Ecosystem Health of the World’s Great Lakes and Its Influence on the Sustainability of Their Fisheries
Norine E. Dobiesz and Robert E. Hecky
Created through different geological processes and occupying a board range of climates, the world’s great lakes naturally exhibit a broad range of physical, chemical, and biological properties. These large aquatic ecosystems support vital fisheries that provide substantial economic value to humans and ecological importance to the environment. To varying degrees, all global great lakes are facing ecologically relevant challenges associated with invasive species, climate change, contaminants, excessive nutrient loading, and overexploitation of fisheries. Activities associated with social and economic development, such as human population growth, urbanization, deforestation, and increasing demand and use of natural resources, often further aggravate these conditions. Indeed, an ecosystem faces a wide variety of stressors that can reduce its functionality and negatively impact its health.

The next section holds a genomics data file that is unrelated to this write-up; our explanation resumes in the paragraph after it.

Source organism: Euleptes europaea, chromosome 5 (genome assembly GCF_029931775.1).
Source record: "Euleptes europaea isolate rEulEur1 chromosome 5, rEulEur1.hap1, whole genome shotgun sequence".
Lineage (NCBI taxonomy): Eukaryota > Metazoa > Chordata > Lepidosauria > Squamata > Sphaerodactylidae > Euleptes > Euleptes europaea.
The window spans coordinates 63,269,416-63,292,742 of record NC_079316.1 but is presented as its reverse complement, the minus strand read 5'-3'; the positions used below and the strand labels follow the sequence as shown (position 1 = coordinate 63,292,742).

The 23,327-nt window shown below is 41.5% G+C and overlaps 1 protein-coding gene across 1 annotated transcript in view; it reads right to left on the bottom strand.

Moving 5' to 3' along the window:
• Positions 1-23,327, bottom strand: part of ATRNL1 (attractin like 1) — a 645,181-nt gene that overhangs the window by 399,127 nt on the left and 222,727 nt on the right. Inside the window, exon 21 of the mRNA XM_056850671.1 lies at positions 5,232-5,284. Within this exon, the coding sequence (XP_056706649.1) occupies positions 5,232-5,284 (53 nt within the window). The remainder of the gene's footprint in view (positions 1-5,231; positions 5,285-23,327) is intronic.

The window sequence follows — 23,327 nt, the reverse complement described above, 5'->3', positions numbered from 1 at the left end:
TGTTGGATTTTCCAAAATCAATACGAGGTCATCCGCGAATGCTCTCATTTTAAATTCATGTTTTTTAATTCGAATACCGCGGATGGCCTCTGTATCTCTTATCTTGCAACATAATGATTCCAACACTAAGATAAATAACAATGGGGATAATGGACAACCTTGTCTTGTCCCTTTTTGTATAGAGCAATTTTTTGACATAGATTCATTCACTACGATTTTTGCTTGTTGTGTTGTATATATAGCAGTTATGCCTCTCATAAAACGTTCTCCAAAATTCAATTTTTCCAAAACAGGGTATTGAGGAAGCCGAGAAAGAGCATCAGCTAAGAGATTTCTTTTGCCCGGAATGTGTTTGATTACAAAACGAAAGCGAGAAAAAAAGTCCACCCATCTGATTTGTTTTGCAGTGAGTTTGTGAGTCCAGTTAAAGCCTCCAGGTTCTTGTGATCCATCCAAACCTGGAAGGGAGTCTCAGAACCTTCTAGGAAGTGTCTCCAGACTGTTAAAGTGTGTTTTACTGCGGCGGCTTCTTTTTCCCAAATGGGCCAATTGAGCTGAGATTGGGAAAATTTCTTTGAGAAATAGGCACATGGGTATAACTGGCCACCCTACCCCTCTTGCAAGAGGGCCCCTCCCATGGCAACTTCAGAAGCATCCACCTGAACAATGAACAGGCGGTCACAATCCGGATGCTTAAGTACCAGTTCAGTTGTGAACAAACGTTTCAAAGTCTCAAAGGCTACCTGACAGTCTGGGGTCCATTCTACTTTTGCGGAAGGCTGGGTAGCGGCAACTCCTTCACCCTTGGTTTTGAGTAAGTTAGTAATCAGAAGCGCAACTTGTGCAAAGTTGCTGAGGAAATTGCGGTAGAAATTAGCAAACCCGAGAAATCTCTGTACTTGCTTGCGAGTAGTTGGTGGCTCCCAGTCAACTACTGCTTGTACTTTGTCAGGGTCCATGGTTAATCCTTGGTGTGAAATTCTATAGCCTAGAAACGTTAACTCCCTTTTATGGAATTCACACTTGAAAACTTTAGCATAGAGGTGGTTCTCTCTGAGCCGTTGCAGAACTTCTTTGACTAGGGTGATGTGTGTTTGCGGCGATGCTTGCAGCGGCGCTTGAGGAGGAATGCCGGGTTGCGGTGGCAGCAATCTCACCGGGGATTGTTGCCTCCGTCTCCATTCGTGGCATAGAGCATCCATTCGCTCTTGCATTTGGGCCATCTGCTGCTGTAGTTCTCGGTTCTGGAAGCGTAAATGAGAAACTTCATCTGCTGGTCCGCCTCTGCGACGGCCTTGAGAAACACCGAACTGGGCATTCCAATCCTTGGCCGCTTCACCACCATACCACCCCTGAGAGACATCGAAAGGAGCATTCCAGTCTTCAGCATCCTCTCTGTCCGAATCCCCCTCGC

The term “ecosystem health” is generally defined by analogy to human health (Costanza et al. 1992), which is familiar and therefore helpful for communicating ecosystem status to the public (Ryder 1990; Lackey 2001). Researchers prefer a definition based on ecological principles and therefore define a healthy ecosystem as being stable and sustainable with resilience to stress that allows it to maintain its organization (Costanza et al. 1992). Because humans benefit from ecosystem resources and services and exercise control over ecosystem processes, healthy ecosystems are also identified as those capable of sustaining economic activity and human health while maintaining organization, resilience, and vigor (Rapport et al. 1998).